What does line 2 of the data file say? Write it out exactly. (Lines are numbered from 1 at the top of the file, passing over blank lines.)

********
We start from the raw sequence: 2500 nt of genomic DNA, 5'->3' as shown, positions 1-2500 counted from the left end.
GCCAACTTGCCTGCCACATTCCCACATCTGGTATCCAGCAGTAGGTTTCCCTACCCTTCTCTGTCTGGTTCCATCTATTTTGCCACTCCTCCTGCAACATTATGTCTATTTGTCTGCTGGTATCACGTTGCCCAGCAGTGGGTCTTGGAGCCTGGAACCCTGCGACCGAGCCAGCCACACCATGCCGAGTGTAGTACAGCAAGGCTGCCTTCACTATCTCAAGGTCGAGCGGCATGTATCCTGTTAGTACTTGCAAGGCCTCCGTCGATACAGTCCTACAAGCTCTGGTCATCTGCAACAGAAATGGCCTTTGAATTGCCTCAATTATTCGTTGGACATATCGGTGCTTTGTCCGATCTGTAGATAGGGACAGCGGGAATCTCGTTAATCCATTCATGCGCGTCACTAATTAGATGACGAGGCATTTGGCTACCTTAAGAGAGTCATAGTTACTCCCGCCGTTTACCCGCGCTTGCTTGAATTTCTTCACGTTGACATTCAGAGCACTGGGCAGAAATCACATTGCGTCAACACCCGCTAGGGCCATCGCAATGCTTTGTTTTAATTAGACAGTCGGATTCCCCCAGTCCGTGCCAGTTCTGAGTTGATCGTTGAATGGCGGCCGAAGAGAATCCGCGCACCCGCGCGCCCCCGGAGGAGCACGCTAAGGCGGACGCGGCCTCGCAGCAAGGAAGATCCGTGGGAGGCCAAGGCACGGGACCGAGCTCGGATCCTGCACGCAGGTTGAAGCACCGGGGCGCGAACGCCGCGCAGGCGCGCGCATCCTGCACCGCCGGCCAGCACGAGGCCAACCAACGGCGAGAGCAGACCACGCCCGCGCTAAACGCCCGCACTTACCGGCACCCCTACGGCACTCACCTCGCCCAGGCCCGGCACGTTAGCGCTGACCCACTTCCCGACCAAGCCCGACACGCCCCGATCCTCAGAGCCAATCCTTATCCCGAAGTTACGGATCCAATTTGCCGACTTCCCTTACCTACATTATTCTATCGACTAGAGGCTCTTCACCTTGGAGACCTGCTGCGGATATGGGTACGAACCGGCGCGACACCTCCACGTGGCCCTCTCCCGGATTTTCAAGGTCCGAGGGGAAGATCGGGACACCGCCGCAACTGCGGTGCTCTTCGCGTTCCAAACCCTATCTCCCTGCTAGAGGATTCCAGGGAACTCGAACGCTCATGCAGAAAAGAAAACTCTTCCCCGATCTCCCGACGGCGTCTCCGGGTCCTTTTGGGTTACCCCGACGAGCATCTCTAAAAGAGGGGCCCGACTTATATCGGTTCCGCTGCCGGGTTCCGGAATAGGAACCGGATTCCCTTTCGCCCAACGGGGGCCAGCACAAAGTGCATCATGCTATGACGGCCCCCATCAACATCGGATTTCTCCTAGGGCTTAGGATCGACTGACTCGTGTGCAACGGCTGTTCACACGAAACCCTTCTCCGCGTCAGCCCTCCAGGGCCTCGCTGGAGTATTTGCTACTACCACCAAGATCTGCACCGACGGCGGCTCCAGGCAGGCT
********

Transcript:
GCCAACTTGCCTGCCACATTCCCACATCTGGTATCCAGCAGTAGGTTTCCCTACCCTTCTCTGTCTGGTTCCATCTATTTTGCCACTCCTCCTGCAACATTATGTCTATTTGTCTGCTGGTATCACGTTGCCCAGCAGTGGGTCTTGGAGCCTGGAACCCTGCGACCGAGCCAGCCACACCATGCCGAGTGTAGTACAGCAAGGCTGCCTTCACTATCTCAAGGTCGAGCGGCATGTATCCTGTTAGTACTTGCAAGGCCTCCGTCGATACAGTCCTACAAGCTCTGGTCATCTGCAACAGAAATGGCCTTTGAATTGCCTCAATTATTCGTTGGACATATCGGTGCTTTGTCCGATCTGTAGATAGGGACAGCGGGAATCTCGTTAATCCATTCATGCGCGTCACTAATTAGATGACGAGGCATTTGGCTACCTTAAGAGAGTCATAGTTACTCCCGCCGTTTACCCGCGCTTGCTTGAATTTCTTCACGTTGACATTCAGAGCACTGGGCAGAAATCACATTGCGTCAACACCCGCTAGGGCCATCGCAATGCTTTGTTTTAATTAGACAGTCGGATTCCCCCAGTCCGTGCCAGTTCTGAGTTGATCGTTGAATGGCGGCCGAAGAGAATCCGCGCACCCGCGCGCCCCCGGAGGAGCACGCTAAGGCGGACGCGGCCTCGCAGCAAGGAAGATCCGTGGGAGGCCAAGGCACGGGACCGAGCTCGGATCCTGCACGCAGGTTGAAGCACCGGGGCGCGAACGCCGCGCAGGCGCGCGCATCCTGCACCGCCGGCCAGCACGAGGCCAACCAACGGCGAGAGCAGACCACGCCCGCGCTAAACGCCCGCACTTACCGGCACCCCTACGGCACTCACCTCGCCCAGGCCCGGCACGTTAGCGCTGACCCACTTCCCGACCAAGCCCGACACGCCCCGATCCTCAGAGCCAATCCTTATCCCGAAGTTACGGATCCAATTTGCCGACTTCCCTTACCTACATTATTCTATCGACTAGAGGCTCTTCACCTTGGAGACCTGCTGCGGATATGGGTACGAACCGGCGCGACACCTCCACGTGGCCCTCTCCCGGATTTTCAAGGTCCGAGGGGAAGATCGGGACACCGCCGCAACTGCGGTGCTCTTCGCGTTCCAAACCCTATCTCCCTGCTAGAGGATTCCAGGGAACTCGAACGCTCATGCAGAAAAGAAAACTCTTCCCCGATCTCCCGACGGCGTCTCCGGGTCCTTTTGGGTTACCCCGACGAGCATCTCTAAAAGAGGGGCCCGACTTATATCGGTTCCGCTGCCGGGTTCCGGAATAGGAACCGGATTCCCTTTCGCCCAACGGGGGCCAGCACAAAGTGCATCATGCTATGACGGCCCCCATCAACATCGGATTTCTCCTAGGGCTTAGGATCGACTGACTCGTGTGCAACGGCTGTTCACACGAAACCCTTCTCCGCGTCAGCCCTCCAGGGCCTCGCTGGAGTATTTGCTACTACCACCAAGATCTGCACCGACGGCGGCTCCAGGCAGGCT